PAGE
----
1: Introduction and Basic Risk Models. 1: Introduction. 1.1. Distinguishing Characteristics Of Risk Analysis. 1.2. The Traditional Health Risk Analysis Framework. 1.3. Defining Risks: Source, Target, Effect, Mechanism. 2: Basic Quantitative Risk Models. 2.1. Risk as Probability of a Binary Event. 2.2. A Binary Event with Time: Hazard Rate Models. 2.3. Calculating and Interpreting Hazard Functions. 2.4. Hazard Models for Binary Events. 2.5. Probabilities of Causation for a Binary Event. 2.6. Risk Models with Non-Binary Consequences. 3: Health Risks from Human Activities. 3.1. Risk Management Decision Support Sub-Models. 2: Risk Assessment Modeling. 1: Introduction. 1.1. Approaches to QRA: Probability, Statistical, Engineering. 2: Conditional Probability Framework for Risk Calculations. 2.1. Calculating Average Individual Risks when Individuals Respond. 2.2. Population Risks Modeled by Conditional Probabilities. 2.3. Trees, Risks and Martingales. 2.4. Value of Information in Risk Management Decisions. 3: Basic Engineering Modeling Techniques. 3.1. Compartmental Flow Simulation Models. 3.2. Applications to Pharmacokinetic Models. 3.3. Monte Carlo Uncertainty Analysis. 3.4. Applied Probability and Stochastic Transition Models. 4: Introduction to Exposure Assessment. 5: A Case Study: Simulating Food Safety. 5.1. Background: The Potential Human Health Hazard. 5.2. Risk Management Setting: Many Decisions Affect Risk. 5.3. Methods and Data: Overviewof Simulation Model. 5.4. Results: Baseline and Sensitivity Analysis of Options. 5.5. Uncertainty Analysis and Discussion. 5.6: Conclusions. 3: Statistical Risk Modeling. 1: Introduction. 2: Statistical Dose-Response Modeling. 2.1. Define Exposure and Response Variables, Collect Data. 2.2. Select a Model Form for the Dose-Response Relation. 2.3. Estimate Risk, Confidence Limits, and Model Fit. 2.4. Interpret Results. 3: Progress in Statistical Risk Modeling. 3.1. Dealing with Model Uncertainty and Variable Selection. 3.2. Dealing with Missing Data: New Algorithms and Ideas. 3.3. Mixture Distribution Models for Unobserved Variables. 3.4. Summary of Advances in Statistical Risk Modeling. 4: A Statistical Case Study: Soil Sampling. 4: Causality. 1: Introduction. 2: Statistical vs. Causal Risk Modeling. 3: Criteria for Causation. 3.1. Traditional Epidemiological Criteria for Causation. 3.2. Proposed Criteria for Inferring Probable Causation. 3.3. Bayesian Evidential Reasoning and Refutationism. 4: Testing Causal Graph Models with Data. 4.1. Causal Graph Models and Knowledge Representation. 4.2. Meaning of Causal Graphs. 4.3. Testing Hypothesized Causal Graph Structures. 4.4. Creating Causal Graph Structures from Data. 4.5. Search, Optimization, and Model-Averaging Heuristics. 5: Using Causal Graphs in Risk Analysis. 5.1. Drawing Probabilistic Inferences in DAG Models. 5.2. Applications of DAG Inferences in Risk Assessment. 5.3.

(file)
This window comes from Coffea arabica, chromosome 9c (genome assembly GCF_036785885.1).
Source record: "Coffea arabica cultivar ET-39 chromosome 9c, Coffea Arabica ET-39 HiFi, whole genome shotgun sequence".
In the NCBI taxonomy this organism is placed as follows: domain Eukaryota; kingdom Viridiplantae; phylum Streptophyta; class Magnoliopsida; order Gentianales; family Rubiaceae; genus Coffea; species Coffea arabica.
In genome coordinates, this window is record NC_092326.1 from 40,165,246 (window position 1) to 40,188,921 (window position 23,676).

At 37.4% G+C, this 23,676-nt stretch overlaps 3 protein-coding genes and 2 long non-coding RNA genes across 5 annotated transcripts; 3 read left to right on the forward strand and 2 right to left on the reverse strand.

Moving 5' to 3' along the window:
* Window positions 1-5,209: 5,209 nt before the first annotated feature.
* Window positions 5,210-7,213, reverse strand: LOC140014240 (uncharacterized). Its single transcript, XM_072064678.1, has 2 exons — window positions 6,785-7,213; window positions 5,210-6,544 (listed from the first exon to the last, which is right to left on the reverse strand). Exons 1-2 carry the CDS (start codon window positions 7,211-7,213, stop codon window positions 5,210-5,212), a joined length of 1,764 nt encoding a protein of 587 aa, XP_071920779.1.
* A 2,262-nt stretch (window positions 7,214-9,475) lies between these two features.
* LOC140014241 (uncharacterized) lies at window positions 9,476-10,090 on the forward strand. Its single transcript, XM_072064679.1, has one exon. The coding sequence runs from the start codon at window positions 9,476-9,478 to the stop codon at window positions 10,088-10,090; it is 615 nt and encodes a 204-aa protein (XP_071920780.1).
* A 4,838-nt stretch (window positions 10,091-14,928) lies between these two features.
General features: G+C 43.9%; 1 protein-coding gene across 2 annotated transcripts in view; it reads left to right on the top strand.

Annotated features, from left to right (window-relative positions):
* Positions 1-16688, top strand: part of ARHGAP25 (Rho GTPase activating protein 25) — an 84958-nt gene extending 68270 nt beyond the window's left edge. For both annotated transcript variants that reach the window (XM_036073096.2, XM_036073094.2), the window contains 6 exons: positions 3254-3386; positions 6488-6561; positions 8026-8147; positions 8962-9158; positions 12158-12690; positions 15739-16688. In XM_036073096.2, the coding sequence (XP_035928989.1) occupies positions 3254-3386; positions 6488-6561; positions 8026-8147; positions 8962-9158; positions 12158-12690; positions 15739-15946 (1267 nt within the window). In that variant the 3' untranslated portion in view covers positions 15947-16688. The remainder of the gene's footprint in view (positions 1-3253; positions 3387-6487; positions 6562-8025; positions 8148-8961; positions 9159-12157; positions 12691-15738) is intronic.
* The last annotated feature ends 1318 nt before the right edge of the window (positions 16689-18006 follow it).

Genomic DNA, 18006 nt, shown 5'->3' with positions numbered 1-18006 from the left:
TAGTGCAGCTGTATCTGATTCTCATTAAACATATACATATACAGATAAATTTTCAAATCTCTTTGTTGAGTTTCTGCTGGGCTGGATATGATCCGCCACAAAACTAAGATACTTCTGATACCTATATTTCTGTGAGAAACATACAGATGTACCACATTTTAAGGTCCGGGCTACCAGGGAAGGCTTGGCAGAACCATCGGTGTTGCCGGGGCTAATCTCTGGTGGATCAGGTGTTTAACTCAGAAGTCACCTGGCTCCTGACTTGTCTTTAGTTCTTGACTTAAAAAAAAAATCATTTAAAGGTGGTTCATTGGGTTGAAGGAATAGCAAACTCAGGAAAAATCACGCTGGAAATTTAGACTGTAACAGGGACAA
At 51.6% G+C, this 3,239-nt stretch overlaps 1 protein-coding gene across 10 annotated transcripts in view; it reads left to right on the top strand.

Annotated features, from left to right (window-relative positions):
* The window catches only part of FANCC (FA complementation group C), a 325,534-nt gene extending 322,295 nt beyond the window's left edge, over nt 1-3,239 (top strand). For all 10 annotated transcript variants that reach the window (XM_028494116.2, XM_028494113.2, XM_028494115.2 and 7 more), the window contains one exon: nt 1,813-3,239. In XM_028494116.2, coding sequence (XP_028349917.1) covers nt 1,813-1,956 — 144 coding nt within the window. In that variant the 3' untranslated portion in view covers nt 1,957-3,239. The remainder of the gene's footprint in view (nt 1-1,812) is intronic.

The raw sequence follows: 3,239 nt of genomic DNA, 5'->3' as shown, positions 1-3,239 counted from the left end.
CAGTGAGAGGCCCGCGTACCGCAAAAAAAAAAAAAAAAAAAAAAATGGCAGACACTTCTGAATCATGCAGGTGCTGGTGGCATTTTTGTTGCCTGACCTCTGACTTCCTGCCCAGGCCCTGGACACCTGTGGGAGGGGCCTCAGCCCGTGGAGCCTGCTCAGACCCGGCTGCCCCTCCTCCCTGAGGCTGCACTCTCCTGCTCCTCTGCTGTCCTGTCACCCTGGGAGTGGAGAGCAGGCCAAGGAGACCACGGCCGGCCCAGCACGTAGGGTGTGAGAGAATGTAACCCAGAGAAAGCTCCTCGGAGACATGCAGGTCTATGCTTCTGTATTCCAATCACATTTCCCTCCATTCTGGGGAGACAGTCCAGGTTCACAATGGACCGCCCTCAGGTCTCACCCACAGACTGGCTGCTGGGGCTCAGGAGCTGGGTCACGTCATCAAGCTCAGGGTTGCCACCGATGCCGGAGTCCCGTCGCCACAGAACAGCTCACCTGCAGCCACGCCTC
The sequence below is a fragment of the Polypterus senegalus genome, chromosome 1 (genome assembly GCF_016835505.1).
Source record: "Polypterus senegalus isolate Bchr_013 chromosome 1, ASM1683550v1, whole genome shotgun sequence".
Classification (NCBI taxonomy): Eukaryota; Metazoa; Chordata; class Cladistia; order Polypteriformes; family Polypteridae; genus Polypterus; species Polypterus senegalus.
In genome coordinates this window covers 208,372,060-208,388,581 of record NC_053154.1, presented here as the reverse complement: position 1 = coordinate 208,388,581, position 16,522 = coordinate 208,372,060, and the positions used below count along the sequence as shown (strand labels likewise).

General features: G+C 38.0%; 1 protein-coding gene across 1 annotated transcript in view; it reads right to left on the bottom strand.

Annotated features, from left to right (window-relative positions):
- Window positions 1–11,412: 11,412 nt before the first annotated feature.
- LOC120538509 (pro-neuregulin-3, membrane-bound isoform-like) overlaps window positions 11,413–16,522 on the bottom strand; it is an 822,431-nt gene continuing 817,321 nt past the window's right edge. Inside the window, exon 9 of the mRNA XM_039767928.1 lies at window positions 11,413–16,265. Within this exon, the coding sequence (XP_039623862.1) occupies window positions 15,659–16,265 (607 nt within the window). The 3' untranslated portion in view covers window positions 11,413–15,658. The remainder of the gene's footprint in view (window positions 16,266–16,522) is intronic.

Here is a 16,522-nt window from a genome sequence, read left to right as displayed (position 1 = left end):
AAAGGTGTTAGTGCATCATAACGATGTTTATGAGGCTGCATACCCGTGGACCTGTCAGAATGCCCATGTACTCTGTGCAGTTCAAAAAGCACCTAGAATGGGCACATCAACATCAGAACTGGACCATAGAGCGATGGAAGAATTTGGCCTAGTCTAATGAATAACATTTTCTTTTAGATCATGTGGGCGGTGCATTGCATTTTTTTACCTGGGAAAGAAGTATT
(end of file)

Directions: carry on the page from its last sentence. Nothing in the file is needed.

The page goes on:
Risk Analysis: Foundations, Models, and Methods fully addresses the questions of "What is health risk analysis?" and "How can its potentialities be developed to be most valuable to public health decision-makers and other health risk managers?" Risk analysis provides methods and principles for answering these questions. It is divided into methods for assessing, communicating, and managing health risks. Risk assessment quantitatively estimates the health risks to individuals and to groups from hazardous exposures and from the decisions or activities that create them. It applies specialized models and methods to quantify likely exposures and their resulting health risks. Its goal is to produce information to improve decisions. It does this by relating alternative decisions to their probable consequences and by identifying those decisions that make preferred outcomes more likely. Health risk assessment draws on explicit engineering, biomathematical, and statistical consequence models to describe or simulate the causal relations between actions and their probable effects on health. Risk communication characterizes and presents information about health risks and uncertainties to decision-makers and stakeholders. Risk management applies principles for choosing among alternative decision alternatives or actions that affect exposure, health risks, or their consequences.
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